- It’s a little-known fact (outside of SEO circles) that you should also set up a 301 redirect between the http:// and the http://www versions of your domain because they are treated as two separate websites. The same can be said for all other canonical differences, including http and https.
- Like a bunny rabbit that loses a bit of energy with each hop, the same can be said for redirects and link juice. While one redirect will pass most link juice, five or six redirects won’t. The crux of this is that you should try to catch as many instances as possible for redirects in a single rule.
- Bear in mind that Googlebot hates broken links because it treats them as inefficiencies. You should always be on the lookout for 404 errors to keep Mr.Googlebot pleased. You can download WordPress plugins such as this one that analyze your site for 404 errors and help remove them with 301 redirects.
Don’t ignore 301 redirects. They are vital components of good technical SEO strategy and can help you lower your bounce rate.
My best three tips for URL structures are:
- Be consistent with your structure. There is no right way to structure your file paths, but making them consistent across your site is always better.
- Always think in terms of the clickability of your link. Is it convoluted looking or relatively readable? If it’s the latter, you’re fine. If it’s the former, people won’t engage with your page. And search engines don’t like that.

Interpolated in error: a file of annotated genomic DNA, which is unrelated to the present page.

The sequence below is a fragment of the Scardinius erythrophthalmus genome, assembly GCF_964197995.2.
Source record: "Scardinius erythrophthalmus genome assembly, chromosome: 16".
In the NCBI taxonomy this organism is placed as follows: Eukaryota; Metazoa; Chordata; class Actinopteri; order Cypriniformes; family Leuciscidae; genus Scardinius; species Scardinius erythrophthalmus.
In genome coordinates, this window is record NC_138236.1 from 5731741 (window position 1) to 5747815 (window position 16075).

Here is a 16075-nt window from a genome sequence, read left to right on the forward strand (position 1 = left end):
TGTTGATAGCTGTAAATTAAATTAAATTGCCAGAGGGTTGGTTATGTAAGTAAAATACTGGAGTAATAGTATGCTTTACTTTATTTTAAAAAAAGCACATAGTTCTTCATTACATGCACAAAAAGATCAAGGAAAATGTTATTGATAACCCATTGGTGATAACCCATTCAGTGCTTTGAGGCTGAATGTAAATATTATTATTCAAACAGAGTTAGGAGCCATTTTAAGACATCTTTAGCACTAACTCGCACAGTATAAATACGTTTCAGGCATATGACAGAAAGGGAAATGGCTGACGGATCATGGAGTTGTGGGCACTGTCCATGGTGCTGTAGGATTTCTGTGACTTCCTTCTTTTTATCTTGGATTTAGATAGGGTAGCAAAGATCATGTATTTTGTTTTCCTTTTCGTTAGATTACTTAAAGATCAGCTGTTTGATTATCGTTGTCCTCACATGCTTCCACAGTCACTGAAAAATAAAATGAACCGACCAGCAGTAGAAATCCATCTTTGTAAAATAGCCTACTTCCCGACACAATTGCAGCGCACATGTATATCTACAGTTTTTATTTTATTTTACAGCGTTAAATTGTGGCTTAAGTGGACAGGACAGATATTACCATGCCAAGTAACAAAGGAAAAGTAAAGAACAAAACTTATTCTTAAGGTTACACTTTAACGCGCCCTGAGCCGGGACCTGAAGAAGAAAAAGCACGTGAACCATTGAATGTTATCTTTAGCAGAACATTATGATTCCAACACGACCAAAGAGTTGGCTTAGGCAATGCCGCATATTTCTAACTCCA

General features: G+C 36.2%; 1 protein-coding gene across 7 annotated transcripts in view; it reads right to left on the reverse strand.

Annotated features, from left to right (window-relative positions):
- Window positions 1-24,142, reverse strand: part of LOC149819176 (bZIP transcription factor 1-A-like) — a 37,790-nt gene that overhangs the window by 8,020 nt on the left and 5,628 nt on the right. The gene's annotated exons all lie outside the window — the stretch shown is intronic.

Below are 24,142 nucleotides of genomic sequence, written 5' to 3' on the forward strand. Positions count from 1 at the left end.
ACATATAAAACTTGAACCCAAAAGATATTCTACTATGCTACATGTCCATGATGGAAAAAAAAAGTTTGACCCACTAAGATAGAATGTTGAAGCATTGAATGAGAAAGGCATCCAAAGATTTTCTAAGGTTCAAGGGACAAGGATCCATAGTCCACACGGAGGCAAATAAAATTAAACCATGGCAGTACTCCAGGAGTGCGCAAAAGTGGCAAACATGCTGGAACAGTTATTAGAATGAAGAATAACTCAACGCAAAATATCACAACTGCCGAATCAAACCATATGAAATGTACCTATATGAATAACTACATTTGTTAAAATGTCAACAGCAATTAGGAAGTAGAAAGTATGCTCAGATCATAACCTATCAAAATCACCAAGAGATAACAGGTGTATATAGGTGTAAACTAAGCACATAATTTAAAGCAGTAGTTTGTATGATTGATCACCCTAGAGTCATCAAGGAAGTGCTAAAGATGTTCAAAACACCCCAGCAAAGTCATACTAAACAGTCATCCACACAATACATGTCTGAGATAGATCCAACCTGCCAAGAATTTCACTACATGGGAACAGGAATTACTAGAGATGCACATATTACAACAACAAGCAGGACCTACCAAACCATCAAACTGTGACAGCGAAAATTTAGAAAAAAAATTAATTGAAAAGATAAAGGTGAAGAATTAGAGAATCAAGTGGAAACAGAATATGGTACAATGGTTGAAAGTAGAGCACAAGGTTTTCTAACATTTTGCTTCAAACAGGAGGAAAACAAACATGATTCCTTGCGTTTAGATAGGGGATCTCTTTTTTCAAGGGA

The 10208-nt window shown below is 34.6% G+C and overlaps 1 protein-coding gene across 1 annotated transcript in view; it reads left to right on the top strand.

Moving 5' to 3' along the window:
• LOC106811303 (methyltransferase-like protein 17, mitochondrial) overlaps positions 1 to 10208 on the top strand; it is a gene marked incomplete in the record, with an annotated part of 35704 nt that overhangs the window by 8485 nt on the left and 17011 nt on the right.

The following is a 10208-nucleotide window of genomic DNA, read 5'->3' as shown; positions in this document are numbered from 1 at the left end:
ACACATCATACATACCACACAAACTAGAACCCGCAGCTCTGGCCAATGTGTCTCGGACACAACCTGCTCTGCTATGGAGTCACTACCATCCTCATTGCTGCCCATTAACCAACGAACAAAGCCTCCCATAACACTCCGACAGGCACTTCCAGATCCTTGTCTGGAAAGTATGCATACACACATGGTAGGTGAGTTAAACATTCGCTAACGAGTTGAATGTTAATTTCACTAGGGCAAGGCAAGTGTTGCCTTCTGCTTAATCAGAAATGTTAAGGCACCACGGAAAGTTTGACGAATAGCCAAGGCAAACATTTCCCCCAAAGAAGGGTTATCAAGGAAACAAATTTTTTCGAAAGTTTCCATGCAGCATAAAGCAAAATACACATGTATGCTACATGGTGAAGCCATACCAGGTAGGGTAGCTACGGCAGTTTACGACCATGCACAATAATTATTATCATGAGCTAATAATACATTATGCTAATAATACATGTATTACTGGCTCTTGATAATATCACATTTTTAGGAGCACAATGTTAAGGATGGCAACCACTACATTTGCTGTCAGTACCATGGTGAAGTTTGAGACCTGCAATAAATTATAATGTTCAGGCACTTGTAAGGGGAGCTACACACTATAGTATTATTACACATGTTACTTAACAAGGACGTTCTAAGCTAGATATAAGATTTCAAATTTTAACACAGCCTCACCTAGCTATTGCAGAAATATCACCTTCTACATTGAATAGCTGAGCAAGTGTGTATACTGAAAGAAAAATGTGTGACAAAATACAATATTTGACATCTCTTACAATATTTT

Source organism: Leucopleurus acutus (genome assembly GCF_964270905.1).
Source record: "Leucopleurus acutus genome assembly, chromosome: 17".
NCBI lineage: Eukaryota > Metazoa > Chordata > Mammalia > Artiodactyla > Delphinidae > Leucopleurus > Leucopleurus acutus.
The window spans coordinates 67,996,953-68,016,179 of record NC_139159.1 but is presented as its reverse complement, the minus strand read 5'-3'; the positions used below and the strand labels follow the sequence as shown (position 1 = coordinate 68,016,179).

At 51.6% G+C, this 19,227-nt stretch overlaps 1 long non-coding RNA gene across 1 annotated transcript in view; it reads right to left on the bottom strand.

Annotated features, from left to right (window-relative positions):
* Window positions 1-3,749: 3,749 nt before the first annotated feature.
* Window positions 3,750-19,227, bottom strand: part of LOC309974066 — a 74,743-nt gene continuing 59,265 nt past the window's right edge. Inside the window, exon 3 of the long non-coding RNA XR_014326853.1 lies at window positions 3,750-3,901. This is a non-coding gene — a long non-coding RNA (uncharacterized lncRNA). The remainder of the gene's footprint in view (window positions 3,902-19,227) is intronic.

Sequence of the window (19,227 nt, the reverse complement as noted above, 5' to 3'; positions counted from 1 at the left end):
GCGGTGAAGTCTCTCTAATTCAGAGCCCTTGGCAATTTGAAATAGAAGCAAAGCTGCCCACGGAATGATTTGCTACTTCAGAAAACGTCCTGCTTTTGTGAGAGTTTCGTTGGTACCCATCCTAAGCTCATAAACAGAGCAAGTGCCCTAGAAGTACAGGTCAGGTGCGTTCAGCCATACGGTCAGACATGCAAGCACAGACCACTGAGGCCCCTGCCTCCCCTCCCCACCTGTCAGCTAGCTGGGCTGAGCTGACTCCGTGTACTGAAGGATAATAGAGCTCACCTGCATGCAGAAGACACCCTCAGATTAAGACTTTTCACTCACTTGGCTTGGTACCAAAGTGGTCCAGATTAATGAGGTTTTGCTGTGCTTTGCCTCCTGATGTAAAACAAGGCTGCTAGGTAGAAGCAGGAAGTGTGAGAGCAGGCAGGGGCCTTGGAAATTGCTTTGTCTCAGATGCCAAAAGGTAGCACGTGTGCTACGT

- Have a clearly defined file path hierarchy. Make it easier for search engines to crawl your site by clearly defining a hierarchy of links, with main categories and sub-categories.
Your Own Personal Crawling Tool
It’s always nice to have tools that make a job easier, especially when it comes to something like technical SEO. A crawling tool essentially does the same job as Googlebot, except this tool will always be a help instead of penalizing your site for bad SEO.
A favorite of mine is Microsoft’s IIS SEO Toolkit, which you can download here for free.
This diagnostic SEO tool is exceptionally fast, and it can help you make your website more search engine friendly by providing loads of SEO recommendations. The tool performs a plethora of other functions and is intuitive to use. So, knock yourself out and have fun with it.
Advice on Instant Gratification
We live in an odd world, where a man can view more naked women at the click of a button than his ancestors ever did in an entire lifetime. People can get social approval within one minute by posting a Facebook status, without ever leaving their homes. This has nurtured an unhealthy mindset of instant gratification.
My advice for owners of new websites is that you shouldn’t expect instant results with technical SEO. It is very tricky to get many pages indexed on your site quickly. If you foster your patient side and listen to the advice in this article, you’ll succeed at this stuff. If you expect to be number one rank on Google by next week, you’re deluded.